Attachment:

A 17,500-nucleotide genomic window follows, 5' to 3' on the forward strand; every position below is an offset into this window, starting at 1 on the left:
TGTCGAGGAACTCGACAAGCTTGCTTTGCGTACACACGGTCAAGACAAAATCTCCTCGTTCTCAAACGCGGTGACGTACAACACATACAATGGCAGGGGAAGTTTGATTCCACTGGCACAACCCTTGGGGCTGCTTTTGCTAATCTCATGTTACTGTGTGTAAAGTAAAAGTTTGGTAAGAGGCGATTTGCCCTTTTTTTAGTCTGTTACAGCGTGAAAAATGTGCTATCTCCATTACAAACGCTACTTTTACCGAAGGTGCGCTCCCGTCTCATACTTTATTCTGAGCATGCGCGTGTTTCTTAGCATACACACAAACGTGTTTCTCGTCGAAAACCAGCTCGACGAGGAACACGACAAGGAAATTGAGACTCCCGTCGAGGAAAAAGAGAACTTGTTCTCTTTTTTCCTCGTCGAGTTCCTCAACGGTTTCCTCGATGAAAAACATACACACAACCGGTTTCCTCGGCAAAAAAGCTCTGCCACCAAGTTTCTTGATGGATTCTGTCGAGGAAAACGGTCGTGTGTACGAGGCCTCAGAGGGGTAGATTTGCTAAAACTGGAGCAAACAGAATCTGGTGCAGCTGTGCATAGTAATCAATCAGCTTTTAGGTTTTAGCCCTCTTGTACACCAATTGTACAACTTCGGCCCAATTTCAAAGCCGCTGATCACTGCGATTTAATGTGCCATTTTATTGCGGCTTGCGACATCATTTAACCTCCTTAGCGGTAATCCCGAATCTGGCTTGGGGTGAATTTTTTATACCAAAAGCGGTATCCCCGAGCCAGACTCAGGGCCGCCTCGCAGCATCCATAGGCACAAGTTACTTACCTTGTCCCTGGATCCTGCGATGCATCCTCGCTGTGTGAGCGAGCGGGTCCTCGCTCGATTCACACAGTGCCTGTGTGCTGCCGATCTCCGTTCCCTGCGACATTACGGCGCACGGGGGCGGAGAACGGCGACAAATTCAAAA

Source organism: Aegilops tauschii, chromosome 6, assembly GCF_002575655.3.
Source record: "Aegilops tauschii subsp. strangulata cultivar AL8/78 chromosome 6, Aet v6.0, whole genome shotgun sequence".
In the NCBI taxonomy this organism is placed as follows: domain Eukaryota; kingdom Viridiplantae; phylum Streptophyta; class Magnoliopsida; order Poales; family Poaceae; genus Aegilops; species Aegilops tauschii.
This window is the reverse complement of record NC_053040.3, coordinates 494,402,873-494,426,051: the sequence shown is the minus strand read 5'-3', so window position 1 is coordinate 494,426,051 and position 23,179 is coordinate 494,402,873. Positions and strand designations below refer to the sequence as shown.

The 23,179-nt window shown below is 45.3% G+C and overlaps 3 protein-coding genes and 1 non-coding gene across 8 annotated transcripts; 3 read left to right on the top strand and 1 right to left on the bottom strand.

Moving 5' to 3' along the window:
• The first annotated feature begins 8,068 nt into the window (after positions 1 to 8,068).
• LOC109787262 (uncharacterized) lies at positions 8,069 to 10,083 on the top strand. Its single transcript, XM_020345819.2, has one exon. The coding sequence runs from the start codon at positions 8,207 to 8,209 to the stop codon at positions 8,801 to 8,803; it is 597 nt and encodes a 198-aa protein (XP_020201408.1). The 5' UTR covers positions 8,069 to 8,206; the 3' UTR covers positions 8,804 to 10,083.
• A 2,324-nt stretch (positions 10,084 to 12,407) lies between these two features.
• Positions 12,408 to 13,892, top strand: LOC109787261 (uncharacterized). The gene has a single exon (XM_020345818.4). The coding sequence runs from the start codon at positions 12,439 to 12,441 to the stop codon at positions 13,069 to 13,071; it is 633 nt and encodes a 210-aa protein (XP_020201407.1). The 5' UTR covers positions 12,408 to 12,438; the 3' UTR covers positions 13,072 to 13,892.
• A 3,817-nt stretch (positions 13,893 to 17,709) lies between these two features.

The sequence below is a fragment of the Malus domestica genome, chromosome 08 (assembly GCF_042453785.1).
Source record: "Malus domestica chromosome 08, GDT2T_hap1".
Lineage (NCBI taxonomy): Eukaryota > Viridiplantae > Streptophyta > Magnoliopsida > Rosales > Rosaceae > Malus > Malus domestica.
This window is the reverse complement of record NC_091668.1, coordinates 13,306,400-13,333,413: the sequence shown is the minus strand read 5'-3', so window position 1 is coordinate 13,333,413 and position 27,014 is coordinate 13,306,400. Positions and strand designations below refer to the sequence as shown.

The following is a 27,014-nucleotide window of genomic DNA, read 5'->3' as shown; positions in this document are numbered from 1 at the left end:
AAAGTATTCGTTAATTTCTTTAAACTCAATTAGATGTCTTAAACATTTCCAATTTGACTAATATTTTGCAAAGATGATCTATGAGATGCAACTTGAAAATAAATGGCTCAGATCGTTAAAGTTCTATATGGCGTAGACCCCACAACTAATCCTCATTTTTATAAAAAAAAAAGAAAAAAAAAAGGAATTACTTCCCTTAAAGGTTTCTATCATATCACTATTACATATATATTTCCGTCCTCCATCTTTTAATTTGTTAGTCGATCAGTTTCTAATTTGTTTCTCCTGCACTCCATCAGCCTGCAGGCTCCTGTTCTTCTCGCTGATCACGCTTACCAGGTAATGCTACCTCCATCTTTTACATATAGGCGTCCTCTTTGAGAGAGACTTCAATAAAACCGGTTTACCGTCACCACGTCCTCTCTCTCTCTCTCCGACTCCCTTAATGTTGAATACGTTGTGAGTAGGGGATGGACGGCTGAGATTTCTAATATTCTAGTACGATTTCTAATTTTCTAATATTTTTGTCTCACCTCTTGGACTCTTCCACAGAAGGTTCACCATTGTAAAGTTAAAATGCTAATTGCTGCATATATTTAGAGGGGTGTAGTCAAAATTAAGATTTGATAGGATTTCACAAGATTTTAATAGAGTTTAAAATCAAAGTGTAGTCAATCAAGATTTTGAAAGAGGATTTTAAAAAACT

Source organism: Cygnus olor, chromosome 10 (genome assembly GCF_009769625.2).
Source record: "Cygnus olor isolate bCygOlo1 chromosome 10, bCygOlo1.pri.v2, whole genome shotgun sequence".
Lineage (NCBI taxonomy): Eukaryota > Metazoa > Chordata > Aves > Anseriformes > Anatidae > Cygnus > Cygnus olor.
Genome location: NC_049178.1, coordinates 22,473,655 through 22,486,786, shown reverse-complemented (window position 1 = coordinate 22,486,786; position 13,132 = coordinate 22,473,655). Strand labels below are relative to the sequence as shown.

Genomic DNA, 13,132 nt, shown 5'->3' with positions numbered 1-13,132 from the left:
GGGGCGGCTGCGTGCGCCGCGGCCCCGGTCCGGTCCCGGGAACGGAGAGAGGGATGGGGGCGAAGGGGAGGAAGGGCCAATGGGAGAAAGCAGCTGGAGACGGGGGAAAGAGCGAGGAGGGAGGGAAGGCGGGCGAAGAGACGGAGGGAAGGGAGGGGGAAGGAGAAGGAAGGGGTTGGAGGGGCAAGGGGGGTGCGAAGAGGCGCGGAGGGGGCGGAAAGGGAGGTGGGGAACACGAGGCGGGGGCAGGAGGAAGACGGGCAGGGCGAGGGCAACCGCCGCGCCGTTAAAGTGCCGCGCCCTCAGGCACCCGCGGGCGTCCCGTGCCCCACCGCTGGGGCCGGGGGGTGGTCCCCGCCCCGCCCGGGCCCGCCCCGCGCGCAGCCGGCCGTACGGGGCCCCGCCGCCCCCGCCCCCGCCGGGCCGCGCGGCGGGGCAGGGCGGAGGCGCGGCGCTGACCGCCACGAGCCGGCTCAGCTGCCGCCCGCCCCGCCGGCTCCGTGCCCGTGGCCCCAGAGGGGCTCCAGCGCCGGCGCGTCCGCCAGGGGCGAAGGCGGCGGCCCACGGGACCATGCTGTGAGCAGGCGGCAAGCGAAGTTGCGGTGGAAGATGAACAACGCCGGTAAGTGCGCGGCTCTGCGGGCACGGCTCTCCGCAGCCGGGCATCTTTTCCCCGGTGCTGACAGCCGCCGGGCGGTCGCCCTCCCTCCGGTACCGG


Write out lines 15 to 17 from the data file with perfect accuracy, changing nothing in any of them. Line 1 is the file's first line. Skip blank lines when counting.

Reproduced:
Source record: "Malus domestica chromosome 08, GDT2T_hap1".
Lineage (NCBI taxonomy): Eukaryota > Viridiplantae > Streptophyta > Magnoliopsida > Rosales > Rosaceae > Malus > Malus domestica.
This window is the reverse complement of record NC_091668.1, coordinates 13,306,400-13,333,413: the sequence shown is the minus strand read 5'-3', so window position 1 is coordinate 13,333,413 and position 27,014 is coordinate 13,306,400. Positions and strand designations below refer to the sequence as shown.